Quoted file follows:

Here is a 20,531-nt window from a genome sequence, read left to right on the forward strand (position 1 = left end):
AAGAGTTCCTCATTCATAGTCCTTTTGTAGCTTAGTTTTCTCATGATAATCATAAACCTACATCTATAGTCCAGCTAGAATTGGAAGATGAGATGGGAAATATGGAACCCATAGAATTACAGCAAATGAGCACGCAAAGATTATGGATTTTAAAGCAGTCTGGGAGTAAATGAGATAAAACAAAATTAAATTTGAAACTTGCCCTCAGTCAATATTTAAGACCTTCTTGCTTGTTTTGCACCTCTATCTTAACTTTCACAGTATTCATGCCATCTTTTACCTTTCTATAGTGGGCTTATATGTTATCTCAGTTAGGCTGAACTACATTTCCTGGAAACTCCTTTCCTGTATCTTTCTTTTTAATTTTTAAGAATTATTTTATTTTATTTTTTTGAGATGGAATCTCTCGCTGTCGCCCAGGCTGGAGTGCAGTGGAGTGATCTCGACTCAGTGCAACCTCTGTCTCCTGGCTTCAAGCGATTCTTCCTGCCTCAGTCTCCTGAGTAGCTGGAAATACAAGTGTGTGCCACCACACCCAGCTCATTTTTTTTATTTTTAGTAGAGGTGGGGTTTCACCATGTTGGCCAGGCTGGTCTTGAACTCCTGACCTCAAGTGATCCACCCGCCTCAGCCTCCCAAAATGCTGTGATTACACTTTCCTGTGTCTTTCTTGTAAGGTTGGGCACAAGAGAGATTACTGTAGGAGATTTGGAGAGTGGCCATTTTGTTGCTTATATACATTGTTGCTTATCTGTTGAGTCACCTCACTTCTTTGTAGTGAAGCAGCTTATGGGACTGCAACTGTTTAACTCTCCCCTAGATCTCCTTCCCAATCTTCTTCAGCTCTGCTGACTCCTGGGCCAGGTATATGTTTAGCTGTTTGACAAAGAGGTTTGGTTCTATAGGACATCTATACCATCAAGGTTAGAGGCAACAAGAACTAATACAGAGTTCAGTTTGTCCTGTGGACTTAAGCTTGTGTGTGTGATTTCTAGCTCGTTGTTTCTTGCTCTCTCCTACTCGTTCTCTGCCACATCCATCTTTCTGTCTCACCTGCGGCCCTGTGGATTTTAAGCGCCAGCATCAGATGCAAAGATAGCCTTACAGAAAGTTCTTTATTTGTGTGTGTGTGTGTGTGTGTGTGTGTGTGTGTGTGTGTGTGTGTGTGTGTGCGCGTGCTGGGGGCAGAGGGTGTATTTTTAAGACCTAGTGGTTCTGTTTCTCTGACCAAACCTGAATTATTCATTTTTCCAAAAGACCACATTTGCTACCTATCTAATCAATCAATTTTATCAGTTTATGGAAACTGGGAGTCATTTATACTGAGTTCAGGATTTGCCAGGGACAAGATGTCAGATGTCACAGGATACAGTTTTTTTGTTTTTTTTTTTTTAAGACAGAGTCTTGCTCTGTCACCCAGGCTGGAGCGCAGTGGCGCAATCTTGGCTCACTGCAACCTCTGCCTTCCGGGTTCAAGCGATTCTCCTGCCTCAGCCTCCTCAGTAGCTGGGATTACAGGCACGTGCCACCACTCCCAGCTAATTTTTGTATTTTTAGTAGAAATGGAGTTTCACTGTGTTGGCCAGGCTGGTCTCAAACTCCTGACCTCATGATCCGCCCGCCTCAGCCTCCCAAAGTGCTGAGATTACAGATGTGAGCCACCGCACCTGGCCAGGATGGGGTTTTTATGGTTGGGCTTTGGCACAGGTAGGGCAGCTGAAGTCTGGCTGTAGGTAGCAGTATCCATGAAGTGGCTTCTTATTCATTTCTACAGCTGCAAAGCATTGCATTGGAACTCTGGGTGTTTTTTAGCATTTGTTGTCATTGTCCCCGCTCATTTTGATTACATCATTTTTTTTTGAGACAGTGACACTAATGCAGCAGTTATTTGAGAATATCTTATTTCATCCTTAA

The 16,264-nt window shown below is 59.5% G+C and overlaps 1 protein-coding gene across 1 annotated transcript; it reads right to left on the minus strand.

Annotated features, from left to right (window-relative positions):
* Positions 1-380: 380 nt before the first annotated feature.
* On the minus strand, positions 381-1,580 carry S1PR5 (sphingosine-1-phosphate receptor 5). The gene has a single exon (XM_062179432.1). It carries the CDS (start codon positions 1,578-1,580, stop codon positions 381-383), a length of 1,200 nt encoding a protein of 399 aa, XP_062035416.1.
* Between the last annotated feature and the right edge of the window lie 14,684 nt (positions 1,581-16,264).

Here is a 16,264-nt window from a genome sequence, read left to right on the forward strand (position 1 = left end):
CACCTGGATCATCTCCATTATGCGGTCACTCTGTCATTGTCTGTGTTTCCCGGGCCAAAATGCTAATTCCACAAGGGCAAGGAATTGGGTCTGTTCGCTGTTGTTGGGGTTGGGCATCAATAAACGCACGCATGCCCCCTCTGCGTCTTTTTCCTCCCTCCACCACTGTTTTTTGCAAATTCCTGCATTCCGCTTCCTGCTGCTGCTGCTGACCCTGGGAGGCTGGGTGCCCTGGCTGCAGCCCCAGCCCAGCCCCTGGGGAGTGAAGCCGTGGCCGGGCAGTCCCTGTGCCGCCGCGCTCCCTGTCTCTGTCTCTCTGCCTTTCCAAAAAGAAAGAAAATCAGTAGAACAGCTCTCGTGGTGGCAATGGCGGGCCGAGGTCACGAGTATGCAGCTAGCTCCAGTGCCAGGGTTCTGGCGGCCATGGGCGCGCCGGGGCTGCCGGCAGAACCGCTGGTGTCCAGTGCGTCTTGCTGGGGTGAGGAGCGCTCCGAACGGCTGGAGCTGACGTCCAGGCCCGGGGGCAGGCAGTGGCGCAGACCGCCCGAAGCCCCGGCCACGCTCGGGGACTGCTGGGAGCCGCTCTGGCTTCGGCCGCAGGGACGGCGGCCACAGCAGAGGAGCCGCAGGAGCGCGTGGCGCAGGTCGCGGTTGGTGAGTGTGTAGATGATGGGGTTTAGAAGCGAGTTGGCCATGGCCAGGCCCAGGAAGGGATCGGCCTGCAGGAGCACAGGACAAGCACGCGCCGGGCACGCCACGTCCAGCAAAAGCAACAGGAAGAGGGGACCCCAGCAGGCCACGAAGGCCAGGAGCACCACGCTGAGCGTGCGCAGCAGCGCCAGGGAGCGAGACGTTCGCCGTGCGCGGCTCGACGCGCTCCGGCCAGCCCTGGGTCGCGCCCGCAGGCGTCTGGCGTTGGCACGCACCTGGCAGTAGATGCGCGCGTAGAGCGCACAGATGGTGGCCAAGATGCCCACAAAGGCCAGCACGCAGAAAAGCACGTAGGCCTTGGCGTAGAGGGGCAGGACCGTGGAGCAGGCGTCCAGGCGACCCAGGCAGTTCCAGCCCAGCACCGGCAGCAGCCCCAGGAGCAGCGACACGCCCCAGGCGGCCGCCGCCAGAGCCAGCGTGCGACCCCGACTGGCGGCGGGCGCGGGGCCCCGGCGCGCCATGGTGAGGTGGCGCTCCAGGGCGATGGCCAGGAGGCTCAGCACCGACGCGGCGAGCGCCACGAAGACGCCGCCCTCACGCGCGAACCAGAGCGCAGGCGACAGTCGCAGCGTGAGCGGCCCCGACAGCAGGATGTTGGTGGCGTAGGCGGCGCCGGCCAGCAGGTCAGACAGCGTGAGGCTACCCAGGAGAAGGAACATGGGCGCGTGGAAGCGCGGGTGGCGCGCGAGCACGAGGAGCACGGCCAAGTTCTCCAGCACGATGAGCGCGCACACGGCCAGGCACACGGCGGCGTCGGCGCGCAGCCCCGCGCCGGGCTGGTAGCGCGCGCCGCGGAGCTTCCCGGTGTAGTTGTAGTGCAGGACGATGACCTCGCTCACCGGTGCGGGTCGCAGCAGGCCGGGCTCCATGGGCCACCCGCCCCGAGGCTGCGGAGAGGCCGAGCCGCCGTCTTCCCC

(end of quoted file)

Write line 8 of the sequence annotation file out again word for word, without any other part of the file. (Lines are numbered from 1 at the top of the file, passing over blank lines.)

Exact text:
Here is a 16,264-nt window from a genome sequence, read left to right on the forward strand (position 1 = left end):